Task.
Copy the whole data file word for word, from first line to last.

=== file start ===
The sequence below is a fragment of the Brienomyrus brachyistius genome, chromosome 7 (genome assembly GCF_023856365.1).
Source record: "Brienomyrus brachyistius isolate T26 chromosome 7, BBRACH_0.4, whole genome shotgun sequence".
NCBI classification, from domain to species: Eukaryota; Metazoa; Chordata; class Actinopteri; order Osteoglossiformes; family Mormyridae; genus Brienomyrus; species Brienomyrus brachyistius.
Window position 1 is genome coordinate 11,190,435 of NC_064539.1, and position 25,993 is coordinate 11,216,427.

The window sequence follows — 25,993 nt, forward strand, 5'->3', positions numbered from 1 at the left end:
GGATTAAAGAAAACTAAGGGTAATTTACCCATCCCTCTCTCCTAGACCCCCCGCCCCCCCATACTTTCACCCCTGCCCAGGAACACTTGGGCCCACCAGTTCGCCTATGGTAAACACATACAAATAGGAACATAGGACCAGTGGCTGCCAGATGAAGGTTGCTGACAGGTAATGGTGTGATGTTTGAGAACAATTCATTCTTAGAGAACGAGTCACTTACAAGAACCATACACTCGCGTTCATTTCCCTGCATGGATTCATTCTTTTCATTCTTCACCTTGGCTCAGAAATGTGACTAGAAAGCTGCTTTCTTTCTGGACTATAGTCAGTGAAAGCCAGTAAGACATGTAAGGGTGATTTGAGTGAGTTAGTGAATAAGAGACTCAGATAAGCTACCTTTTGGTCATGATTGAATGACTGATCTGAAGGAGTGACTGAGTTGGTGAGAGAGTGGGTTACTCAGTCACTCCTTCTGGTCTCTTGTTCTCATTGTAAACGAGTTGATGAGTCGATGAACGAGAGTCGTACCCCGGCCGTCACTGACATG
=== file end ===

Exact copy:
The sequence below is a fragment of the Brienomyrus brachyistius genome, chromosome 7 (genome assembly GCF_023856365.1).
Source record: "Brienomyrus brachyistius isolate T26 chromosome 7, BBRACH_0.4, whole genome shotgun sequence".
NCBI classification, from domain to species: Eukaryota; Metazoa; Chordata; class Actinopteri; order Osteoglossiformes; family Mormyridae; genus Brienomyrus; species Brienomyrus brachyistius.
Window position 1 is genome coordinate 11,190,435 of NC_064539.1, and position 25,993 is coordinate 11,216,427.

The window sequence follows — 25,993 nt, forward strand, 5'->3', positions numbered from 1 at the left end:
GGATTAAAGAAAACTAAGGGTAATTTACCCATCCCTCTCTCCTAGACCCCCCGCCCCCCCATACTTTCACCCCTGCCCAGGAACACTTGGGCCCACCAGTTCGCCTATGGTAAACACATACAAATAGGAACATAGGACCAGTGGCTGCCAGATGAAGGTTGCTGACAGGTAATGGTGTGATGTTTGAGAACAATTCATTCTTAGAGAACGAGTCACTTACAAGAACCATACACTCGCGTTCATTTCCCTGCATGGATTCATTCTTTTCATTCTTCACCTTGGCTCAGAAATGTGACTAGAAAGCTGCTTTCTTTCTGGACTATAGTCAGTGAAAGCCAGTAAGACATGTAAGGGTGATTTGAGTGAGTTAGTGAATAAGAGACTCAGATAAGCTACCTTTTGGTCATGATTGAATGACTGATCTGAAGGAGTGACTGAGTTGGTGAGAGAGTGGGTTACTCAGTCACTCCTTCTGGTCTCTTGTTCTCATTGTAAACGAGTTGATGAGTCGATGAACGAGAGTCGTACCCCGGCCGTCACTGACATG